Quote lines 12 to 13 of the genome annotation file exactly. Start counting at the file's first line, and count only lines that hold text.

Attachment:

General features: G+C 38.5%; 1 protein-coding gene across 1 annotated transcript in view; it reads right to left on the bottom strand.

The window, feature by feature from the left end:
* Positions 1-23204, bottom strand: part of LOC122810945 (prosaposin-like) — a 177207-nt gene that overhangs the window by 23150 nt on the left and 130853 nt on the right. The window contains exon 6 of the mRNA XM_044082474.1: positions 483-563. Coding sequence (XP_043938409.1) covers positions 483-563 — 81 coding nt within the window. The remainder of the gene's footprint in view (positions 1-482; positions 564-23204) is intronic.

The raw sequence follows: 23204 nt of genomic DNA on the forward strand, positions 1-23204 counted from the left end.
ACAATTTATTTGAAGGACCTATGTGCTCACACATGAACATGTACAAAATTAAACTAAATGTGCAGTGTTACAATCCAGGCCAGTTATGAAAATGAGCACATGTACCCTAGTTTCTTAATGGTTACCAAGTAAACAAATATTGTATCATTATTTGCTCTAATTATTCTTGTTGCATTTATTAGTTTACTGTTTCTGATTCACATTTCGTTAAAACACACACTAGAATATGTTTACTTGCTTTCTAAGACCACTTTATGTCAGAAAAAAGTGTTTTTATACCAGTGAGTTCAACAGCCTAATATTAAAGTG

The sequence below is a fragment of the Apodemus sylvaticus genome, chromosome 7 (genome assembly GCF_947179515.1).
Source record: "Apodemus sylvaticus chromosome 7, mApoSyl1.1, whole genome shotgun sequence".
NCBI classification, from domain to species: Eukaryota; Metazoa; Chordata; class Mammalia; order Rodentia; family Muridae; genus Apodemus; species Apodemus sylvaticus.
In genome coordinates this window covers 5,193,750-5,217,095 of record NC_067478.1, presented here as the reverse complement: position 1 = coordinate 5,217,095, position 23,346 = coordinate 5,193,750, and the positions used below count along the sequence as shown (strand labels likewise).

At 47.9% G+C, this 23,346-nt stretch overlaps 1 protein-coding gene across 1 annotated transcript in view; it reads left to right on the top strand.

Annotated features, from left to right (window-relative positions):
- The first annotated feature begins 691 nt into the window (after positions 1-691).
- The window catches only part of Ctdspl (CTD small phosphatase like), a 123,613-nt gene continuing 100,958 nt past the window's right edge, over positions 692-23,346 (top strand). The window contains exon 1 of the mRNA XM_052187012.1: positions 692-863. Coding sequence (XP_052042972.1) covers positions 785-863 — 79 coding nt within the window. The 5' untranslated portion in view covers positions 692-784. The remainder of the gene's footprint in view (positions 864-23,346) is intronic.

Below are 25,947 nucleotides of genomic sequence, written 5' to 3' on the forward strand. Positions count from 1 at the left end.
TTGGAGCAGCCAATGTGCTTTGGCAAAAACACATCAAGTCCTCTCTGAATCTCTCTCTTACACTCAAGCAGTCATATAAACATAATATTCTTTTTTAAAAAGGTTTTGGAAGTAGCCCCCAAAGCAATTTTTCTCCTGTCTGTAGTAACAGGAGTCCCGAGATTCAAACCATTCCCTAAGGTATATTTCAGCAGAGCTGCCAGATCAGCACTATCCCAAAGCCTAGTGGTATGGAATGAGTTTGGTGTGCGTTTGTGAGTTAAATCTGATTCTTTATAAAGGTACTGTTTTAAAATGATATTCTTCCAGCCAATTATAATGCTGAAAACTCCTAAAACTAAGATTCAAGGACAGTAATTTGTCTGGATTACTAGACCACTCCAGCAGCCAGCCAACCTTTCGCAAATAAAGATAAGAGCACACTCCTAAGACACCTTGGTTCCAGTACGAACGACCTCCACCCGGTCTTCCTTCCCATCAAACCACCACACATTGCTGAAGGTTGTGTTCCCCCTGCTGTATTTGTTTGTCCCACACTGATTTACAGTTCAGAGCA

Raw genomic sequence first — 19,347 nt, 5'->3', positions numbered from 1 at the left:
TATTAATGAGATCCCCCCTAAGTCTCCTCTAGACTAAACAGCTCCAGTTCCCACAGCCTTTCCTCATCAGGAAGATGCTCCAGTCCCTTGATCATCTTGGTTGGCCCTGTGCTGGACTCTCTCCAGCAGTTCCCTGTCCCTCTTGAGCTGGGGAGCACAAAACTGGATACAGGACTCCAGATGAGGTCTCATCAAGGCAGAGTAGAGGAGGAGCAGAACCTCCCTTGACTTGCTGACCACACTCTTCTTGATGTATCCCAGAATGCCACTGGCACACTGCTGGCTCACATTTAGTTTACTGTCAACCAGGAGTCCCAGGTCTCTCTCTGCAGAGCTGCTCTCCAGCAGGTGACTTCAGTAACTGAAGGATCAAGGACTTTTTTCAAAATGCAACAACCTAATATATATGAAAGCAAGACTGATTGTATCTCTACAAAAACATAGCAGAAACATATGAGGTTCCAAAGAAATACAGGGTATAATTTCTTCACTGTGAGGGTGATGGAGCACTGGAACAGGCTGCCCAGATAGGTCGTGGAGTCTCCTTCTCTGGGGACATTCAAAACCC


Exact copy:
- The first annotated feature begins 691 nt into the window (after positions 1-691).
- The window catches only part of Ctdspl (CTD small phosphatase like), a 123,613-nt gene continuing 100,958 nt past the window's right edge, over positions 692-23,346 (top strand). The window contains exon 1 of the mRNA XM_052187012.1: positions 692-863. Coding sequence (XP_052042972.1) covers positions 785-863 — 79 coding nt within the window. The 5' untranslated portion in view covers positions 692-784. The remainder of the gene's footprint in view (positions 864-23,346) is intronic.